James Payn (; 28 February 1830 - 25 March 1898), was an English novelist. Among the periodicals he edited were Chambers's Journal in Edinburgh and the Cornhill Magazine in London.
Payn's father, William Payn (1774/1775-1840), was clerk to the Thames Commissioners and at one time treasurer to the county of Berkshire. Payn himself was educated at Eton, and afterwards entered the Military Academy at Woolwich; but his health was unequal to a military career, and he proceeded in 1847 to Trinity College, Cambridge. He was among the most popular men of his time, and served as president of the Union. Before going to Cambridge he had published some verses in Leigh Hunt's Journal, and while still undergraduate put forth a volume of Stories from Boccaccio in 1852, and in 1853 a volume of Poems.
In the year he left Cambridge, he met and shortly afterwards married Miss Louisa Adelaide Edlin (born 1830 or 1831), sister of Judge Sir Peter Edlin, later chairman of the London Quarter Sessions. They had nine children, the third of whom, Alicia Isabel (died 1898), married The Times editor George Earle Buckle.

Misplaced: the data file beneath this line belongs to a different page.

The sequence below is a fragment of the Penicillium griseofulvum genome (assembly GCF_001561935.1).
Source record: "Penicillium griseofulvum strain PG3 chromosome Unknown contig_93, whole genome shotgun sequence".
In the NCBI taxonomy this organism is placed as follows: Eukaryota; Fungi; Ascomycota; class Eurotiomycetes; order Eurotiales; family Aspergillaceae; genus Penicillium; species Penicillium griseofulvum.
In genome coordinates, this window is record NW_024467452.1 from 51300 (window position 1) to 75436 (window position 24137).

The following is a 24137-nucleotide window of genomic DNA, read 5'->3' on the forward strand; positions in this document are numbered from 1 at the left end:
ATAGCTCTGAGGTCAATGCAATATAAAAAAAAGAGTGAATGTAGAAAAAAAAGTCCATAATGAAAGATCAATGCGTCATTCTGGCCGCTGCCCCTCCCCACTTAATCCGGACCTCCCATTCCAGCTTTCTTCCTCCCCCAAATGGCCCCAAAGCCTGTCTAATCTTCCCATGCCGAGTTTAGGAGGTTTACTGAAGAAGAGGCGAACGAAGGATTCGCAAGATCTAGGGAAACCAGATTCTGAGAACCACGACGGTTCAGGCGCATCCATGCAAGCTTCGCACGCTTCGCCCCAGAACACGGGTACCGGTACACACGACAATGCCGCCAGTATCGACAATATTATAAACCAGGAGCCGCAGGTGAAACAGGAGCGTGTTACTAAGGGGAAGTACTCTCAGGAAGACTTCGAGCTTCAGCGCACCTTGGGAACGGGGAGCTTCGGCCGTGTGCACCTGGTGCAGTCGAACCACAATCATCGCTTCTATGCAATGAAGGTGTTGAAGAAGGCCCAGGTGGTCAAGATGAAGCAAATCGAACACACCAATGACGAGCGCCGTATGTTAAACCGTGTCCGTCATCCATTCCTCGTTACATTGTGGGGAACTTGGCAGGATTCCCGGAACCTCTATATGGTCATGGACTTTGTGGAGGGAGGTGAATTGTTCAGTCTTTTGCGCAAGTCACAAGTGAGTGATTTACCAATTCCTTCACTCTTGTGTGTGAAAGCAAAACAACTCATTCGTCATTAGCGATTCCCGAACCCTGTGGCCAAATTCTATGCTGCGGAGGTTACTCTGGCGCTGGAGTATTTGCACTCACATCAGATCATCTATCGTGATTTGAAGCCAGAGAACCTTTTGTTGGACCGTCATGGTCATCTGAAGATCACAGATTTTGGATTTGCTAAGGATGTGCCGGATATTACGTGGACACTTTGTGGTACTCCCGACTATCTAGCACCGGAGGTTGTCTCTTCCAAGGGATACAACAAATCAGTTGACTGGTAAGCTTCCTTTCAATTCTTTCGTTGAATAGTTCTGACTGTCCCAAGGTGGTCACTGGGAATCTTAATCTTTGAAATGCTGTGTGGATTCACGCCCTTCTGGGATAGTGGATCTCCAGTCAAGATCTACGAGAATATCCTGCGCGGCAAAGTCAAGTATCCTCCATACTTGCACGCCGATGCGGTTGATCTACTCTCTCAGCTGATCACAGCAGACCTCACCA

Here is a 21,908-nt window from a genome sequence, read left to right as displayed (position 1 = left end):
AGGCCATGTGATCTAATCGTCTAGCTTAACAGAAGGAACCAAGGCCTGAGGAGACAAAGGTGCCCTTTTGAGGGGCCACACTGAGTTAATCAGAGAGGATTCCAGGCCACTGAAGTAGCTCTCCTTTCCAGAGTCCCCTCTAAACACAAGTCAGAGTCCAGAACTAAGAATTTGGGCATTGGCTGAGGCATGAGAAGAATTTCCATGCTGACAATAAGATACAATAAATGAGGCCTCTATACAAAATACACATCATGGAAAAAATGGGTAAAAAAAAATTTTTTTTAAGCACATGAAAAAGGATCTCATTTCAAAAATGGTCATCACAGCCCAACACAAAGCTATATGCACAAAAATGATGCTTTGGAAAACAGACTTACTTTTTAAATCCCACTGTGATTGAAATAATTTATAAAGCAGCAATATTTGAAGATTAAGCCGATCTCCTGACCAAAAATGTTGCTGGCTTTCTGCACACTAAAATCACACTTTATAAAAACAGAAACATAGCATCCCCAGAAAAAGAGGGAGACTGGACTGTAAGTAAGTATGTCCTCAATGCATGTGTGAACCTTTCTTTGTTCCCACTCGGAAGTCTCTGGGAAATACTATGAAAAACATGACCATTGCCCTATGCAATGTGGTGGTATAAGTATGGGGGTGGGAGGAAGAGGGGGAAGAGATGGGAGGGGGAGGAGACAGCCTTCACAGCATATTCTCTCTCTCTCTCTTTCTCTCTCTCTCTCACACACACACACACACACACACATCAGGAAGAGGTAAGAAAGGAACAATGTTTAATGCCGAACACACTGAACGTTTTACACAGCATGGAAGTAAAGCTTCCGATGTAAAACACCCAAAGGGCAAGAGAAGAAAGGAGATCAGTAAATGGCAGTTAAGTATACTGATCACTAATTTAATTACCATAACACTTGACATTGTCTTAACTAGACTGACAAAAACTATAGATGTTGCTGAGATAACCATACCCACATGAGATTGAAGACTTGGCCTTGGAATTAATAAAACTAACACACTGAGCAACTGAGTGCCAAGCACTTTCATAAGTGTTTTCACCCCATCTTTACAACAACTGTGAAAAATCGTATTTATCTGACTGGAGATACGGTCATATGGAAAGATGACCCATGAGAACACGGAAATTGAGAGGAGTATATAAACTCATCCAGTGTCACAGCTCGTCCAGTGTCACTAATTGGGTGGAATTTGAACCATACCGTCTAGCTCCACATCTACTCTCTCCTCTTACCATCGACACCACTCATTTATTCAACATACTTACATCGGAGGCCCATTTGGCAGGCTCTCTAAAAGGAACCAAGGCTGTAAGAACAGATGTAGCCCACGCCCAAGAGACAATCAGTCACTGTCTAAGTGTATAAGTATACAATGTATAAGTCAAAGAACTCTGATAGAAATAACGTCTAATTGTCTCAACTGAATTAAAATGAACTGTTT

Editor and novelist
Payn then settled down in the Lake District to a literary career and contributed regularly to Household Words and Chambers's Journal. In 1858 he moved to Edinburgh to act as joint editor of the latter, and became its sole editor in 1860. He conducted the magazine with much success for 15 years. In the meantime he removed to London in 1861. In the pages of the Journal he published in 1864 his most popular story, Lost Sir Massingberd. From this time he was engaged in writing novels, including Richard Arbour or the Family Scapegrace (1861),Married Beneath Him (1865), Carlyon's Year (1868), A County Family (1869), By Proxy (1878), A Confidential Agent (1880), Thicker Than Water (1883), A Grape from a Thorn, The Talk of the Town (1885), and The Heir of the Ages (1886).
In 1883 he succeeded Leslie Stephen as editor of the Cornhill Magazine and continued in the post until the breakdown of his health in 1896. He was also literary adviser to Messrs Smith, Elder & Company. His publications included a Handbook to the English Lakes (1859), and various volumes of occasional essays, Maxims by a Man of the World (1869), Some Private Views (1881), Some Literary Recollections (1884). A posthumous work, The Backwater of Life (1899), revealed much of his own personality in a mood of kindly, sensible reflection upon familiar topics. He died in London, on 25 March 1898.
A biographical introduction to The Backwater of Life was furnished by Sir Leslie Stephen.